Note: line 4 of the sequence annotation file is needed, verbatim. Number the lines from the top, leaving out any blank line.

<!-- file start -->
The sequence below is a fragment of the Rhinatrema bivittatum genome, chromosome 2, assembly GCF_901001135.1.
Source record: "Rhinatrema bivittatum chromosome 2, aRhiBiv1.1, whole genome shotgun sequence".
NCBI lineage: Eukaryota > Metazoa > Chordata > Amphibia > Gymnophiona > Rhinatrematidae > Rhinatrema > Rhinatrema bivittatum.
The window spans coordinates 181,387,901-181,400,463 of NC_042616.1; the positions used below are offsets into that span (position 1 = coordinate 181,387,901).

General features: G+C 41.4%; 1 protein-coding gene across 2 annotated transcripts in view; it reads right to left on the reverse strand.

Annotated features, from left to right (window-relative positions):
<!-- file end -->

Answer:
The window spans coordinates 181,387,901-181,400,463 of NC_042616.1; the positions used below are offsets into that span (position 1 = coordinate 181,387,901).